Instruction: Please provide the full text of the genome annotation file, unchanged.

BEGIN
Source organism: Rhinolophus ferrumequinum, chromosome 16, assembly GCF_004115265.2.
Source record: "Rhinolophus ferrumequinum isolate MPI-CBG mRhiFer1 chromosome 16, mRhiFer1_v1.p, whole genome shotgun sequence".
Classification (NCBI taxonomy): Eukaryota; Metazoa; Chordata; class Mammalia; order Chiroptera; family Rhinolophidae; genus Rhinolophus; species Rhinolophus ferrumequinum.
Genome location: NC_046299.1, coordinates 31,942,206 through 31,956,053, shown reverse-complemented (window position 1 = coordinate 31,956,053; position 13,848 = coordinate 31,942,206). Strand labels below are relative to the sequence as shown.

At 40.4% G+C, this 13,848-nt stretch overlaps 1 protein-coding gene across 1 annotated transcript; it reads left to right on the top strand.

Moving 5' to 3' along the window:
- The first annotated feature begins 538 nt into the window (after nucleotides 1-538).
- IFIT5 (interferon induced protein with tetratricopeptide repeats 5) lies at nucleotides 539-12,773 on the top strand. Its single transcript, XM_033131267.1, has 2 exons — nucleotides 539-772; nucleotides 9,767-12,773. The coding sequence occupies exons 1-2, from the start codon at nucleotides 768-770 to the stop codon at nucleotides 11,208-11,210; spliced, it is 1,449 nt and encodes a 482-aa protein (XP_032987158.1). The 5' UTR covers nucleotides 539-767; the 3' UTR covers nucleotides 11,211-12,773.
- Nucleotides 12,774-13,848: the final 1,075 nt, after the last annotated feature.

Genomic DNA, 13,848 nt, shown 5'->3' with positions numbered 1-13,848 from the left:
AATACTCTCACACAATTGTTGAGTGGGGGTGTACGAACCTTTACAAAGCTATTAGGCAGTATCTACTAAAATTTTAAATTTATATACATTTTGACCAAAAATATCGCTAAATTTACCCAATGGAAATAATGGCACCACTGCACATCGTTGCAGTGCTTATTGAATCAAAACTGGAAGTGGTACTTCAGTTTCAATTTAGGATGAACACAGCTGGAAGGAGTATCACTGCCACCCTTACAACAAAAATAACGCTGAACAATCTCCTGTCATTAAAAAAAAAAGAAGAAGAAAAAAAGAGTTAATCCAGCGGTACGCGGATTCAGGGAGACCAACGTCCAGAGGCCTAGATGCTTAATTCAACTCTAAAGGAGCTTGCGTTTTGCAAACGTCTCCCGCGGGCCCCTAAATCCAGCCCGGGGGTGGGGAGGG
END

Source organism: Rhinolophus ferrumequinum, chromosome 16, assembly GCF_004115265.2.
Source record: "Rhinolophus ferrumequinum isolate MPI-CBG mRhiFer1 chromosome 16, mRhiFer1_v1.p, whole genome shotgun sequence".
Classification (NCBI taxonomy): Eukaryota; Metazoa; Chordata; class Mammalia; order Chiroptera; family Rhinolophidae; genus Rhinolophus; species Rhinolophus ferrumequinum.
Genome location: NC_046299.1, coordinates 31,942,206 through 31,956,053, shown reverse-complemented (window position 1 = coordinate 31,956,053; position 13,848 = coordinate 31,942,206). Strand labels below are relative to the sequence as shown.

At 40.4% G+C, this 13,848-nt stretch overlaps 1 protein-coding gene across 1 annotated transcript; it reads left to right on the top strand.

Moving 5' to 3' along the window:
- The first annotated feature begins 538 nt into the window (after nucleotides 1-538).
- IFIT5 (interferon induced protein with tetratricopeptide repeats 5) lies at nucleotides 539-12,773 on the top strand. Its single transcript, XM_033131267.1, has 2 exons — nucleotides 539-772; nucleotides 9,767-12,773. The coding sequence occupies exons 1-2, from the start codon at nucleotides 768-770 to the stop codon at nucleotides 11,208-11,210; spliced, it is 1,449 nt and encodes a 482-aa protein (XP_032987158.1). The 5' UTR covers nucleotides 539-767; the 3' UTR covers nucleotides 11,211-12,773.
- Nucleotides 12,774-13,848: the final 1,075 nt, after the last annotated feature.

Genomic DNA, 13,848 nt, shown 5'->3' with positions numbered 1-13,848 from the left:
AATACTCTCACACAATTGTTGAGTGGGGGTGTACGAACCTTTACAAAGCTATTAGGCAGTATCTACTAAAATTTTAAATTTATATACATTTTGACCAAAAATATCGCTAAATTTACCCAATGGAAATAATGGCACCACTGCACATCGTTGCAGTGCTTATTGAATCAAAACTGGAAGTGGTACTTCAGTTTCAATTTAGGATGAACACAGCTGGAAGGAGTATCACTGCCACCCTTACAACAAAAATAACGCTGAACAATCTCCTGTCATTAAAAAAAAAAGAAGAAGAAAAAAAGAGTTAATCCAGCGGTACGCGGATTCAGGGAGACCAACGTCCAGAGGCCTAGATGCTTAATTCAACTCTAAAGGAGCTTGCGTTTTGCAAACGTCTCCCGCGGGCCCCTAAATCCAGCCCGGGGGTGGGGAGGG